It would also be advantageous if an antenna engaged to a single port selective signal connector assembly system could be retracted for storage, or low gain standby operation, by extending the antenna through the connector assembly body, past the signal contacts not in use.

Accordingly, an electrical connector assembly selectively engageable with mating connectors along a common insertion axis is provided. The connector assembly comprises a connector assembly body into which mating connectors are inserted, the body includes an insertion opening through which the insertion axis passes. The body includes a retraction opening at the end opposite the insertion opening along the insertion axis to permit passage of a mating connector member through the connector assembly body. The connector assembly also comprises a first contact positioned adjacent a first location along the insertion axis in the connector assembly body between the insertion opening and the retraction opening. An antenna connector is insertable into the insertion opening along the insertion axis to electrically interface with the first contact, whereby an antenna is operatively coupled to the connector assembly. The connector assembly also comprises a second contact positioned adjacent a second location in the connector assembly body along the insertion axis between the insertion opening and the retraction opening. A second mating connector is insertable into the insertion opening along the insertion axis to interface with the second contact, whereby the second mating connector is insertable into the insertion opening when the antenna connector is removed. The antenna connector includes an antenna member elongated along an axis selectively extendible into the insertion opening, through the body, and out of the retraction opening, whereby the antenna connector passes through the body for storage.

The antenna elongated member has a distal end slideably moveable along the insertion axis, out the retraction opening. The antenna connector has a first, high gain, position when the antenna distal end is minimally inserted into the insertion opening to interface the first contact. The antenna connector has a second, low gain, position when the antenna distal end is maximally inserted into the insertion opening, through the body, and out of the retraction opening, for optimal portability, whereby the antenna is moveable to communicate radiated signals in a plurality of antenna positions.

The distance along the insertion axis between the insertion opening and the first contact location is a first distance, and the distance between the insertion opening and the second contact location is a second distance, greater than the first distance, whereby the first and second contacts are selected by controlling the depth to which a mating connector is inserted into the insertion opening.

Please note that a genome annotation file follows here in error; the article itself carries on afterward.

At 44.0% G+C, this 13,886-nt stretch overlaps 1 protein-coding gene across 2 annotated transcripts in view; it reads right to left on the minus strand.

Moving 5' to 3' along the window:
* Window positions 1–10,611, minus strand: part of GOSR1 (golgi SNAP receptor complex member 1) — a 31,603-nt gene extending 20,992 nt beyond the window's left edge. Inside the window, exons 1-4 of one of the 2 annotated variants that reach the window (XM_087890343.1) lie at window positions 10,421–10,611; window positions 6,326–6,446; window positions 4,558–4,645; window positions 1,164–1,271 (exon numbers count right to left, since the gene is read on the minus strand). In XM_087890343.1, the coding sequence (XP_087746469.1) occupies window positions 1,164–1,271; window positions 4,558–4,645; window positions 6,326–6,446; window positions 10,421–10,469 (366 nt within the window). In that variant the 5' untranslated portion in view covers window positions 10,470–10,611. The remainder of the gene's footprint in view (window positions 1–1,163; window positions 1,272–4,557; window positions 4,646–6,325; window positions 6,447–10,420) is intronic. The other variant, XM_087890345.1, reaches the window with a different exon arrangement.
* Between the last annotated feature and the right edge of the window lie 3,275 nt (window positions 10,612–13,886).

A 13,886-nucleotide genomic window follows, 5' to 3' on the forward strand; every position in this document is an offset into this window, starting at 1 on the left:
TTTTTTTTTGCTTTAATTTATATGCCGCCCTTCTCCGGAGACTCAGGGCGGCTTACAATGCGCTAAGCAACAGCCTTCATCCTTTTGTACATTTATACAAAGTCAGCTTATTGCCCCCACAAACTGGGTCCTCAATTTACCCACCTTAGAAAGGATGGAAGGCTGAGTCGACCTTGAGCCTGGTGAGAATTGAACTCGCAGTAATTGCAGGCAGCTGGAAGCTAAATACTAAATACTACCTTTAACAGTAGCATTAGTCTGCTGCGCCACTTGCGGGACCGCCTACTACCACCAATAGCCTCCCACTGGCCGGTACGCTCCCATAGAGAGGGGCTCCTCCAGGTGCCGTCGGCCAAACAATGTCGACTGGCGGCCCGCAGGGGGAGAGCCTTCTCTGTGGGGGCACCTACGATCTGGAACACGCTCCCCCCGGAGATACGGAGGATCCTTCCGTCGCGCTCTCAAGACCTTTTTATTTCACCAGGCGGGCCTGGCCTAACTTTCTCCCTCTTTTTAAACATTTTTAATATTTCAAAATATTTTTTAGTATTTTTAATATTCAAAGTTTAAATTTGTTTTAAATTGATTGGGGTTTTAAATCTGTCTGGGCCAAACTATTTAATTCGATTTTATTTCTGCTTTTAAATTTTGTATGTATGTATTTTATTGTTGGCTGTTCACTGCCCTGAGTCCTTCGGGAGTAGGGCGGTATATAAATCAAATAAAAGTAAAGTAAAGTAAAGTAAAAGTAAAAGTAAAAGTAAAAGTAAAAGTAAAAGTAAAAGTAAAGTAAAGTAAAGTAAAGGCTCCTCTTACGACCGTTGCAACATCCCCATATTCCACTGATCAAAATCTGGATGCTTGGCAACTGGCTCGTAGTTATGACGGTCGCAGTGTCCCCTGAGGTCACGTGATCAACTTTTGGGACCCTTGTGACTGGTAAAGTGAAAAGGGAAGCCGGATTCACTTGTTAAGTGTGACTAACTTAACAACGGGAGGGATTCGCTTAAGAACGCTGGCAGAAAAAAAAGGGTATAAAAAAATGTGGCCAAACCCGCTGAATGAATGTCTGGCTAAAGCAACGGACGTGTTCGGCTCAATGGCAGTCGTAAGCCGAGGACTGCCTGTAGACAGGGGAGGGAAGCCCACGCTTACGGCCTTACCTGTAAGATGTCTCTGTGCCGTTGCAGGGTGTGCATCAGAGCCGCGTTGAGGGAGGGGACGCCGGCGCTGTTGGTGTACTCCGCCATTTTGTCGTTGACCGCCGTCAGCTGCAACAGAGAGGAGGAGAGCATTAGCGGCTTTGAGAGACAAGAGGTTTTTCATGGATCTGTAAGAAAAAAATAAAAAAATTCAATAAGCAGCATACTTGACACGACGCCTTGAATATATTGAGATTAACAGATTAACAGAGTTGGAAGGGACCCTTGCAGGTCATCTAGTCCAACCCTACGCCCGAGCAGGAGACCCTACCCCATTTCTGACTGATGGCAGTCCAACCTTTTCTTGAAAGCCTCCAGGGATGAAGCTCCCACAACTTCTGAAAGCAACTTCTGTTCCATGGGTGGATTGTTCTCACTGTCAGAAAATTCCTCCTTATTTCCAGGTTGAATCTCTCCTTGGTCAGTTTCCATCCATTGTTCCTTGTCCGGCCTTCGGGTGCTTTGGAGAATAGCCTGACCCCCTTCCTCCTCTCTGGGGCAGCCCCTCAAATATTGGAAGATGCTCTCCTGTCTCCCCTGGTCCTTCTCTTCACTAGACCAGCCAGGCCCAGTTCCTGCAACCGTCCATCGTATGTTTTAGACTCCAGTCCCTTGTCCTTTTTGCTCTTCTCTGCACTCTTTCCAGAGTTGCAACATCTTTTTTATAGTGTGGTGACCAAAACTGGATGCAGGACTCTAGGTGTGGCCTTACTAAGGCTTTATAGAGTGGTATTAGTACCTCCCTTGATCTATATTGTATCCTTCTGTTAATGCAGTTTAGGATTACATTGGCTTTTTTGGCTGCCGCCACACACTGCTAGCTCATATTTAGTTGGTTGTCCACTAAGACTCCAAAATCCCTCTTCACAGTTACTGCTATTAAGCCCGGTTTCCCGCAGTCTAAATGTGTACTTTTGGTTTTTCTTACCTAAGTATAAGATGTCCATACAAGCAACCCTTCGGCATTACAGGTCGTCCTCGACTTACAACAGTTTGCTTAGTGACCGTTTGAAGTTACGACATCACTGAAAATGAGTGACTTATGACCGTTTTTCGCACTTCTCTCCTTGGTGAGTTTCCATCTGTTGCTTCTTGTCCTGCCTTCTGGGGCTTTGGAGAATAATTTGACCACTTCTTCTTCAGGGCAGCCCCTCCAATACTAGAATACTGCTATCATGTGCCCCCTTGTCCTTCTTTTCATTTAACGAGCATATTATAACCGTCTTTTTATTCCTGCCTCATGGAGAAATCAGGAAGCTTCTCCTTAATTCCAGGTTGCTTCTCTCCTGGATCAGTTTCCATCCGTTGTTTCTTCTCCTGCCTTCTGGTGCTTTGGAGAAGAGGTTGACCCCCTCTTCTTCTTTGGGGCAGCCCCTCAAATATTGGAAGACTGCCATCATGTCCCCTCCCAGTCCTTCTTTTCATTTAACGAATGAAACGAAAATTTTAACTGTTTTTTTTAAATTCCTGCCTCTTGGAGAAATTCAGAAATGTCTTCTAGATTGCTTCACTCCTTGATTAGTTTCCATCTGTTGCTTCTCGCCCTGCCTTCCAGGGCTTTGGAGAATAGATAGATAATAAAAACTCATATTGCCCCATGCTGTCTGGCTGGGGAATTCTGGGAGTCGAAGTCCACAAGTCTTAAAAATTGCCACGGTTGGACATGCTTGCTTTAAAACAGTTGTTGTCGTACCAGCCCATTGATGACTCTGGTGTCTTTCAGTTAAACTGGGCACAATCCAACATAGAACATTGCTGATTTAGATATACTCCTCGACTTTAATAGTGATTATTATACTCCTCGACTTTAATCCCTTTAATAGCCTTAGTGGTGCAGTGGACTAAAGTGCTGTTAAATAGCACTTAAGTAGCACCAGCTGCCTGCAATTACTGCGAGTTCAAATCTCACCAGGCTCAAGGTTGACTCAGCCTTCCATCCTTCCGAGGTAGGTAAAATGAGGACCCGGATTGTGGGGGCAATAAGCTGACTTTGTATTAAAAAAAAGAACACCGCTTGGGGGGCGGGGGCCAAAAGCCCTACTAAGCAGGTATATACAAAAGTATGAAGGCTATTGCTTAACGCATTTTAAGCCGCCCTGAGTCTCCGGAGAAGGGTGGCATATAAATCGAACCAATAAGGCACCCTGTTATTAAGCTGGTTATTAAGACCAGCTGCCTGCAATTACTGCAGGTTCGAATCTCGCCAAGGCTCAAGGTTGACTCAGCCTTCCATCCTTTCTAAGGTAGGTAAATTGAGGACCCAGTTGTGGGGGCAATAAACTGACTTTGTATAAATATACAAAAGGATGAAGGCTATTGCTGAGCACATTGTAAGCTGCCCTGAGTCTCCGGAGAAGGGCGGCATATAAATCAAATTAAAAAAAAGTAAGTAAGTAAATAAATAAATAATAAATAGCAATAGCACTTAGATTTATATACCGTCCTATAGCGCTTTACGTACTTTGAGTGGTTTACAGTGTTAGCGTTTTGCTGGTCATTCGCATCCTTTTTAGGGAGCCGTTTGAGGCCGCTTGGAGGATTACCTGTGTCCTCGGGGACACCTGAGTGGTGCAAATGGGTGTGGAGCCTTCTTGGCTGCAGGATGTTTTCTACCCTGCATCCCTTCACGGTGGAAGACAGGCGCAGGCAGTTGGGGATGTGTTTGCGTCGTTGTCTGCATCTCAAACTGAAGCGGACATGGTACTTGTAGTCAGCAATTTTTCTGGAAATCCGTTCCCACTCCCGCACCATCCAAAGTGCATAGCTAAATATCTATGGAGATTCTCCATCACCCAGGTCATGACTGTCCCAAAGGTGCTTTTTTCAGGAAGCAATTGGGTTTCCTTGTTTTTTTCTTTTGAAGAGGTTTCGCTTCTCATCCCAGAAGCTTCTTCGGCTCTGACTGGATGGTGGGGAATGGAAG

The second mating connector also includes a member elongated along an axis, and each mating connector has a first diameter around the axis of each elongated member to interface with the contacts. The contacts are located along a perimeter having a second diameter around the insertion axis, with the second diameter being less than or equal to the first diameter, whereby the pressure of each mating connector member against its respective connector assembly contact insures reliable electrical and mechanical connections.

Preferably, the antenna mating connector includes a first elongated member having an opening through which the first member axis passes, the first member opening having a third diameter around the axis of the first member, with the third diameter being less than the second diameter. The first member has a first diameter around the axis of the first member to interface with the first contact. The antenna connector also includes a second elongated member, with a distal end, having approximately a third diameter around the axis of the second member. The second member is extendible through the first member opening to operatively interface with the first contact through the first member, whereby the second member distal end is extendible past the second contact, through the body, and out the retraction opening, without the second member interfacing with the second contact.

A method is also provided for selectively communicating electrical signals from a connector assembly having two signal contacts in a connector assembly body. The body includes an insertion opening, through which the insertion axis passes, to allow access to the signal contacts from an antenna mating connector having a member elongated along an axis, and a test lead mating connector having a member elongated along an axis. The body also includes a retraction opening at the end opposite the insertion opening along the insertion axis to allow the passage of a connector member extending through the body.

The method includes the steps of: when the antenna connector is mated to communicate a radiated signal, inserting the antenna connector elongated member through the insertion opening to interface with a first signal contact adjacent a first location along the insertion axis between the insertion opening and the retraction opening; and, when the test lead connector is mated to conduct a signal, inserting the test lead connector elongated member through the insertion opening to interface with a second signal contact adjacent a second location along the insertion axis between the insertion opening and the retraction opening, whereby the selection of a mating connector determines which signal contact is interfaced.

BRIEF DESCRIPTION OF THE DRAWINGS